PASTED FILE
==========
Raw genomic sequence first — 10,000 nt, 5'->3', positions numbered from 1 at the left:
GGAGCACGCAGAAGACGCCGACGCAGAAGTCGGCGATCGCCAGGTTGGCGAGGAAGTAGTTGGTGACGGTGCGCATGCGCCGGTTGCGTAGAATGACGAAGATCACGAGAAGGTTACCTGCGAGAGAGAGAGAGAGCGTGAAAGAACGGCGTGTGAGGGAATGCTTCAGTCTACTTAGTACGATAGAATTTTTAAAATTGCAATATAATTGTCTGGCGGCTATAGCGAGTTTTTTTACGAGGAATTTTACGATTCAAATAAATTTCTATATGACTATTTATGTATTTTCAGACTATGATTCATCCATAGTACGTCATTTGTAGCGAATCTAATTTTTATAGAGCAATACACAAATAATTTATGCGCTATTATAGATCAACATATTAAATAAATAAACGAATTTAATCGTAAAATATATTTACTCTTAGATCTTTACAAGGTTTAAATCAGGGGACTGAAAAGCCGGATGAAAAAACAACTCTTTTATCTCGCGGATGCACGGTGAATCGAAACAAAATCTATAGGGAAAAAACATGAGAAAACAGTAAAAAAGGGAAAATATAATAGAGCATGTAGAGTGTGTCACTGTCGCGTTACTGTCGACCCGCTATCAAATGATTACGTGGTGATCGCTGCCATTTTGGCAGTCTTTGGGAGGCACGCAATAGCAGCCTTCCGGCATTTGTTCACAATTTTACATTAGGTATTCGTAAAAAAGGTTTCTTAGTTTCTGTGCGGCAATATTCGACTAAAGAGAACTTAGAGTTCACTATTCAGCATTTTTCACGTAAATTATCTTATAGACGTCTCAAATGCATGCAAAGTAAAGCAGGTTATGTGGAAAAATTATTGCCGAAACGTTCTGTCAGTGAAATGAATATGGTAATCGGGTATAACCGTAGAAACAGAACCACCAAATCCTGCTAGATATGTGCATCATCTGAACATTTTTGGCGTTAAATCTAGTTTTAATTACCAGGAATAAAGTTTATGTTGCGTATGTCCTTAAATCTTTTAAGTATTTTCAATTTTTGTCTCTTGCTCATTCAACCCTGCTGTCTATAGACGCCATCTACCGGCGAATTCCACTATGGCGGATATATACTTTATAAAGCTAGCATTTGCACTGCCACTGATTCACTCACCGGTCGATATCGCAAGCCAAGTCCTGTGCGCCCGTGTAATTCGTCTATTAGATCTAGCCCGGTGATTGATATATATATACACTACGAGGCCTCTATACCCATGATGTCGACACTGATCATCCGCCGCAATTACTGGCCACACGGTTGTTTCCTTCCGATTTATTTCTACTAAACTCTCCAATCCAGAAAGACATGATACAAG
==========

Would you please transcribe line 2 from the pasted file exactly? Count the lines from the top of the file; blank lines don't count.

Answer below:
GGAGCACGCAGAAGACGCCGACGCAGAAGTCGGCGATCGCCAGGTTGGCGAGGAAGTAGTTGGTGACGGTGCGCATGCGCCGGTTGCGTAGAATGACGAAGATCACGAGAAGGTTACCTGCGAGAGAGAGAGAGAGCGTGAAAGAACGGCGTGTGAGGGAATGCTTCAGTCTACTTAGTACGATAGAATTTTTAAAATTGCAATATAATTGTCTGGCGGCTATAGCGAGTTTTTTTACGAGGAATTTTACGATTCAAATAAATTTCTATATGACTATTTATGTATTTTCAGACTATGATTCATCCATAGTACGTCATTTGTAGCGAATCTAATTTTTATAGAGCAATACACAAATAATTTATGCGCTATTATAGATCAACATATTAAATAAATAAACGAATTTAATCGTAAAATATATTTACTCTTAGATCTTTACAAGGTTTAAATCAGGGGACTGAAAAGCCGGATGAAAAAACAACTCTTTTATCTCGCGGATGCACGGTGAATCGAAACAAAATCTATAGGGAAAAAACATGAGAAAACAGTAAAAAAGGGAAAATATAATAGAGCATGTAGAGTGTGTCACTGTCGCGTTACTGTCGACCCGCTATCAAATGATTACGTGGTGATCGCTGCCATTTTGGCAGTCTTTGGGAGGCACGCAATAGCAGCCTTCCGGCATTTGTTCACAATTTTACATTAGGTATTCGTAAAAAAGGTTTCTTAGTTTCTGTGCGGCAATATTCGACTAAAGAGAACTTAGAGTTCACTATTCAGCATTTTTCACGTAAATTATCTTATAGACGTCTCAAATGCATGCAAAGTAAAGCAGGTTATGTGGAAAAATTATTGCCGAAACGTTCTGTCAGTGAAATGAATATGGTAATCGGGTATAACCGTAGAAACAGAACCACCAAATCCTGCTAGATATGTGCATCATCTGAACATTTTTGGCGTTAAATCTAGTTTTAATTACCAGGAATAAAGTTTATGTTGCGTATGTCCTTAAATCTTTTAAGTATTTTCAATTTTTGTCTCTTGCTCATTCAACCCTGCTGTCTATAGACGCCATCTACCGGCGAATTCCACTATGGCGGATATATACTTTATAAAGCTAGCATTTGCACTGCCACTGATTCACTCACCGGTCGATATCGCAAGCCAAGTCCTGTGCGCCCGTGTAATTCGTCTATTAGATCTAGCCCGGTGATTGATATATATATACACTACGAGGCCTCTATACCCATGATGTCGACACTGATCATCCGCCGCAATTACTGGCCACACGGTTGTTTCCTTCCGATTTATTTCTACTAAACTCTCCAATCCAGAAAGACATGATACAAG